A Guide for Eclipse users to get started quicker with IntelliJ IDEA

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News: A Guide for Eclipse users to get started quicker with IntelliJ IDEA

  1. In Getting Started with IntelliJ IDEA as an Eclipse User, readers receive a quick-start guide for IntelliJ, written from the specific perspective of someone used to Eclipse.

    In the Java world, IntelliJ IDEA is the only commercial IDE that commands any considerable share of the marketing--nearly 30% of developers use IntelliJ for at least some projects. While the open-source Eclipse IDE is still the market place with around 2/3 of devs using it, we've noticed that IntelliJ users (as well as some NetBeans fans too) are especially dedicated to their IDE of choice. We wanted to know why.

    So Anton Arhipov, JRebel product lead and multi-IDE user himself, decided to look into it. Inside, he covers:

    • Chapter I – Project structure and configuration, including folders, facets, and the terminology gap between IDEA and Eclipse regarding Modules and Projects.
    • Chapter II – This was the big boy of the report, covering keymap and key bindings, loads of navigation and editor settings, compilation, and a whole list of awesome shortcuts in a printable cheat sheet.
    • Chapter III – This is where we get truly practical with running tests and deploying your app to your application server, along with artifact definition.

    We also asked Andrey Cheptsov and Hadi Hariri from JetBrains to help us out as well, and came up with a solid report of tips and tricks, including a printable, two-page cheat sheet of shortcuts. All in all, it's a great way for Eclipse users to check out what all the fuss is about over IntelliJ--and whether it's really worth it! 

    Read the HTML and download the PDF here: http://zeroturnaround.com/rebellabs/getting-started-with-intellij-idea-as-an-eclipse-user/

  2. Great news for all Eclipse users wanting to migrate away: you don't even have to pay. Eclipse is the only one being so bad (like not supporting the top-used java build tools natively). IntelliJ, Netbeans and even JDeveloper are great IDEs. The latter two being free for a comparable set of features.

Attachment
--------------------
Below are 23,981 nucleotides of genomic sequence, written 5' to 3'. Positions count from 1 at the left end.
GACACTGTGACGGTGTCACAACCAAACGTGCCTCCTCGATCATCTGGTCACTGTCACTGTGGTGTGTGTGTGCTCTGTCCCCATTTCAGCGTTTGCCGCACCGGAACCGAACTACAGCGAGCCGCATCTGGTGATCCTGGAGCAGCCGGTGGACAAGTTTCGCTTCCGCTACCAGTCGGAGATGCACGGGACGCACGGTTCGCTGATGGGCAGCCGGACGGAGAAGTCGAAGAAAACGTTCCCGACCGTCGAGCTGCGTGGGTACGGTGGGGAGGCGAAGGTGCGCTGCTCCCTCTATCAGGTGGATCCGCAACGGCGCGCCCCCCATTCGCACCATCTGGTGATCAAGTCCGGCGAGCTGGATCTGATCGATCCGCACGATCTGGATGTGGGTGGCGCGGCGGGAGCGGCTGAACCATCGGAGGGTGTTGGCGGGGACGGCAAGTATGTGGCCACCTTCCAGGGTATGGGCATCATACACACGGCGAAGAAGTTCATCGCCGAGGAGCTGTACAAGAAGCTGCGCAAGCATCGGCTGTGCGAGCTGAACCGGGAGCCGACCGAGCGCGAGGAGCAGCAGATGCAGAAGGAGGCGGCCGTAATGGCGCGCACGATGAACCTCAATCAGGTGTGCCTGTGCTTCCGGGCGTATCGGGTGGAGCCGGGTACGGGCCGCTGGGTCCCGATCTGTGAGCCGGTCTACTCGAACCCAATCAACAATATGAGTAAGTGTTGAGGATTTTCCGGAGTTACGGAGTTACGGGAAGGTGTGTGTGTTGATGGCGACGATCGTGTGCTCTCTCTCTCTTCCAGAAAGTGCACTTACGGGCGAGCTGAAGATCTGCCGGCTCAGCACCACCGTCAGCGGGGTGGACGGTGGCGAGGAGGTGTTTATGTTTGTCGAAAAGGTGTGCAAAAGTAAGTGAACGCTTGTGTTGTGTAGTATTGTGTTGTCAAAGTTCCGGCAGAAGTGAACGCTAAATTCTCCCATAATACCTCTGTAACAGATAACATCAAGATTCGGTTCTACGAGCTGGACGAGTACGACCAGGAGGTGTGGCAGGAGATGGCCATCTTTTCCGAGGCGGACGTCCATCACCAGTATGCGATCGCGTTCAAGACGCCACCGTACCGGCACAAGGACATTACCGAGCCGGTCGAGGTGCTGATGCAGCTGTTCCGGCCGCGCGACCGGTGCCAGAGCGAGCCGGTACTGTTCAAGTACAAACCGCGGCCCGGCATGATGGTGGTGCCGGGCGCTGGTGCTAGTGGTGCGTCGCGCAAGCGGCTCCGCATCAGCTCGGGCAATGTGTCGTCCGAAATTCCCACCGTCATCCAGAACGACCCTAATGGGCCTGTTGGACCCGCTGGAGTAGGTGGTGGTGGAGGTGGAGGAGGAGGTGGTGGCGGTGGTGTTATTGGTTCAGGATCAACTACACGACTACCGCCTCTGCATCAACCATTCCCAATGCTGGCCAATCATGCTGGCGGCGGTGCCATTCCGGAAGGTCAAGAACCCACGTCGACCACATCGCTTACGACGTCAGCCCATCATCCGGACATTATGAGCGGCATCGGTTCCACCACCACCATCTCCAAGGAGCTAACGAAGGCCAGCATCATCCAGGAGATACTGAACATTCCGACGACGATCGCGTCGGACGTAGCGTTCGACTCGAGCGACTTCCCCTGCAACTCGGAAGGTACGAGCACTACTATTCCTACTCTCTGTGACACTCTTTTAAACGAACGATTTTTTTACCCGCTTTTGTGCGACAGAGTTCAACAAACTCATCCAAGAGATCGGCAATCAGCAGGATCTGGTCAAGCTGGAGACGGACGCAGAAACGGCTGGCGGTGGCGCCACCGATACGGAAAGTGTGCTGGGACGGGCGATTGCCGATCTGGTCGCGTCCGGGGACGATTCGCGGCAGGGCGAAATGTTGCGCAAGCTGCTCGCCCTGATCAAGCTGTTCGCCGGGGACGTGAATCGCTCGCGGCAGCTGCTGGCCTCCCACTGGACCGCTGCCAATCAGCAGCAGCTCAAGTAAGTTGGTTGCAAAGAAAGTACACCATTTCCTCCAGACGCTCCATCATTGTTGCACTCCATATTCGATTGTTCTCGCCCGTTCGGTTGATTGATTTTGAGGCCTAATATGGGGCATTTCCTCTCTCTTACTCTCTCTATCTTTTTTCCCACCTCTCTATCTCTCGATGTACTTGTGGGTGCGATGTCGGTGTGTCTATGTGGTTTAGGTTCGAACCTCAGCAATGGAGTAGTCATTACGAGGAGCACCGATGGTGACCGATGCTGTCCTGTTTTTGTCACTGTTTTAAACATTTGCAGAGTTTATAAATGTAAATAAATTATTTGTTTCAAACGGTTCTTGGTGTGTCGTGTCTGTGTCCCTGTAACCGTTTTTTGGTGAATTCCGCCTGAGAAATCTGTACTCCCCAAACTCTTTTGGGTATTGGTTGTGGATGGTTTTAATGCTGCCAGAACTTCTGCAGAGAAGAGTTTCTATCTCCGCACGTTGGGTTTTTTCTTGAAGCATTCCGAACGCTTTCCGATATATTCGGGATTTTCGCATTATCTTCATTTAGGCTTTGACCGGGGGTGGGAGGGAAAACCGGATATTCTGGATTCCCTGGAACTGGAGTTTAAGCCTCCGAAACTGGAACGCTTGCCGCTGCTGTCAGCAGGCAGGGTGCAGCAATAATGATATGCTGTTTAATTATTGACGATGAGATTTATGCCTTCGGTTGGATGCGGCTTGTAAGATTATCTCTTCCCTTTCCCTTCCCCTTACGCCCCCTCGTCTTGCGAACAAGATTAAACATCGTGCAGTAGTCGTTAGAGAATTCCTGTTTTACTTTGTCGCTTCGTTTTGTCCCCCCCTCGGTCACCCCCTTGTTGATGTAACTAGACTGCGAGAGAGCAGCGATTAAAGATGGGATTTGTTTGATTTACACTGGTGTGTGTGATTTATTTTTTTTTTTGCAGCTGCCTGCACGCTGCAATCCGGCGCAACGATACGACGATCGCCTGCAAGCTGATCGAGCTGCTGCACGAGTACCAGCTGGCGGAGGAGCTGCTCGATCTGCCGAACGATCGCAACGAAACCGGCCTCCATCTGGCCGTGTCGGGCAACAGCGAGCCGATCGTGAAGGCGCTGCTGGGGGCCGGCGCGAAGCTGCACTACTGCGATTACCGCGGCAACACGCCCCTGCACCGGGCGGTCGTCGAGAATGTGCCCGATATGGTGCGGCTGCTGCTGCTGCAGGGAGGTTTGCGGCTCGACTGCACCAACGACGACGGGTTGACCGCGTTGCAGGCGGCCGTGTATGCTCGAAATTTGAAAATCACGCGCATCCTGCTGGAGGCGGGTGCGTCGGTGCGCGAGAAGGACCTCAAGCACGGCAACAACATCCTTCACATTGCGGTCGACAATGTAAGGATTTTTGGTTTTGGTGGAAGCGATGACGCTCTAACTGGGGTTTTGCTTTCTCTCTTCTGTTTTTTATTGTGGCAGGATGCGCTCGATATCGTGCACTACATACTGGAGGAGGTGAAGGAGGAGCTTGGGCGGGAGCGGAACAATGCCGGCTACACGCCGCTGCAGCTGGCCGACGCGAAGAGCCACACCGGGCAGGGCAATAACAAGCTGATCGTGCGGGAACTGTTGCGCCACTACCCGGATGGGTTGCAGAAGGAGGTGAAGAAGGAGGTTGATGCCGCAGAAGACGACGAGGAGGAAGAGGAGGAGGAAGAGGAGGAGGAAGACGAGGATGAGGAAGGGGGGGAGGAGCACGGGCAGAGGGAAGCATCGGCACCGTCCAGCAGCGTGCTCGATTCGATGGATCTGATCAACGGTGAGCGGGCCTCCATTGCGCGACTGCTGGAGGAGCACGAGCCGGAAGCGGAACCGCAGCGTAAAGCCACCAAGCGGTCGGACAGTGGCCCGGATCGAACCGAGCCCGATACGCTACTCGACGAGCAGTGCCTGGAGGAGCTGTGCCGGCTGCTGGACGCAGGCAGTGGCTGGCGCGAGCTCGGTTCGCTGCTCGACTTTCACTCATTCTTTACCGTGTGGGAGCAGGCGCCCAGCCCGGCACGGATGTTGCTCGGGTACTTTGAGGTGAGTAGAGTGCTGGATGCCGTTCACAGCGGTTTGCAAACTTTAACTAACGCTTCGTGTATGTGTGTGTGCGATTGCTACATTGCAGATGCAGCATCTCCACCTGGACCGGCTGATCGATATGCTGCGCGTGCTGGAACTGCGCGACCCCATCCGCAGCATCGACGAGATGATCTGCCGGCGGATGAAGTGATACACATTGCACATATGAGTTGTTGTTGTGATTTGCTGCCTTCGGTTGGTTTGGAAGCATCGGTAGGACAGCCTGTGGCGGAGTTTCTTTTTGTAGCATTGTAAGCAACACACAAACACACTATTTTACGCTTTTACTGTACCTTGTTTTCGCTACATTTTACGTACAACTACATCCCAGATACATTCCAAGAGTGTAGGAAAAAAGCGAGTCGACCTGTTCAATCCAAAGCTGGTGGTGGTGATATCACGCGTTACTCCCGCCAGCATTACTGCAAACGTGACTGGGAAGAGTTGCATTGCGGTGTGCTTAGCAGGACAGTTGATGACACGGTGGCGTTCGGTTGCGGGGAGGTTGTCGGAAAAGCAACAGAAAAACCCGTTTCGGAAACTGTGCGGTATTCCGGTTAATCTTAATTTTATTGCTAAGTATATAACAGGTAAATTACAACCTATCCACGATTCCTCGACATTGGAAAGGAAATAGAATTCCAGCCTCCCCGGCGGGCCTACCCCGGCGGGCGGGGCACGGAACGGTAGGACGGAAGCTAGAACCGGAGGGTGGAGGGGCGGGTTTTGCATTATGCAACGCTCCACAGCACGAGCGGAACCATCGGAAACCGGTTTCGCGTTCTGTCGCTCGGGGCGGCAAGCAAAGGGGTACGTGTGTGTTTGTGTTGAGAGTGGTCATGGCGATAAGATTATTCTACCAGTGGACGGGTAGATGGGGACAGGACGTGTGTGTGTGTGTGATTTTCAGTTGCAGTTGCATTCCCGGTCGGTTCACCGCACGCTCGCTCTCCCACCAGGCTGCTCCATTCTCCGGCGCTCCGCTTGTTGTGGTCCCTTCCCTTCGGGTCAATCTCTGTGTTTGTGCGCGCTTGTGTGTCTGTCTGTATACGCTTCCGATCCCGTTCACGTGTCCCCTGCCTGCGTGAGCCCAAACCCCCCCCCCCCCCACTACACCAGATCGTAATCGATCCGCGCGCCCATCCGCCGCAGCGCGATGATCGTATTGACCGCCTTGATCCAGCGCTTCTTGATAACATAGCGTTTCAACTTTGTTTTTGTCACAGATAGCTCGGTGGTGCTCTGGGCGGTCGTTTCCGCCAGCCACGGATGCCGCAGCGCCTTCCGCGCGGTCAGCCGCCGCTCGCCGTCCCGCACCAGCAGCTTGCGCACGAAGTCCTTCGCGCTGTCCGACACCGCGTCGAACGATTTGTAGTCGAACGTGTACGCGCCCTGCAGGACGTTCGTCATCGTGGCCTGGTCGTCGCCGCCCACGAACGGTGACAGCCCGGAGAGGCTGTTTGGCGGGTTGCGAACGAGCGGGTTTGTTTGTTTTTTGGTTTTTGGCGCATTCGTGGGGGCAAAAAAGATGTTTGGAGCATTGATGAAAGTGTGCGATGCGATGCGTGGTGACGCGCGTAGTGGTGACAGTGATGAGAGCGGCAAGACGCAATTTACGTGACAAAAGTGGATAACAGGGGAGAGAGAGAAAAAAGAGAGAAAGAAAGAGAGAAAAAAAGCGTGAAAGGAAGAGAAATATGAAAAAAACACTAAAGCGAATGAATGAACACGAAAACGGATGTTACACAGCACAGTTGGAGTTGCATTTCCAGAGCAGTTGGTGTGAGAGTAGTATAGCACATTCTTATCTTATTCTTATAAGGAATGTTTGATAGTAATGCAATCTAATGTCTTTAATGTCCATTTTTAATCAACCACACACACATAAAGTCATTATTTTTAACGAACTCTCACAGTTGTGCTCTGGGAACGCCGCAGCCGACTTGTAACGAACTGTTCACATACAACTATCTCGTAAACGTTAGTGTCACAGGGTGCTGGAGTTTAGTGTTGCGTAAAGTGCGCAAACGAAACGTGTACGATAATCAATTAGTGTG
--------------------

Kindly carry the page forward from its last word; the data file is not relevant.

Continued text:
3. Great news for all Eclipse users wanting to migrate away: you don't even have to pay. Eclipse is the only one being so bad (like not supporting the top-used java build tools natively). IntelliJ, Netbeans and even JDeveloper are great IDEs. The latter two being free for a comparable set of features.

     

    NOT.  ALL Eclipse users will NOT be satisfied by the Community Edition of Intellij.  Eclipse users in the enterprise space will give up alot, including hot deploy and remote app server debugging, and will have to be willing to give up on web and jee assists.

     

    NOT exactly 'news' either.  IntelliJ has been offering Community Edition for several years now, IIRC.

     

    I'm responding to the verifiable information of your post.  I am not commenting here on the relative quality of Eclipse vs IntelliJ.

  4. I started using IntelliJ Idea as an Android Studio, and now occasionally trying it on java projects as well.

    One thing I'm missing every time is an instant feedback from unit tests. With Eclipse in less than a second I can save a class, re-run the last test and get results.

    Could not get the same level of responsiveness from Idea - it is a few seconds usually.

  5. Check out the infinitest plugin for intellij http://plugins.jetbrains.com/plugin/3146?pr=idea, that might help you!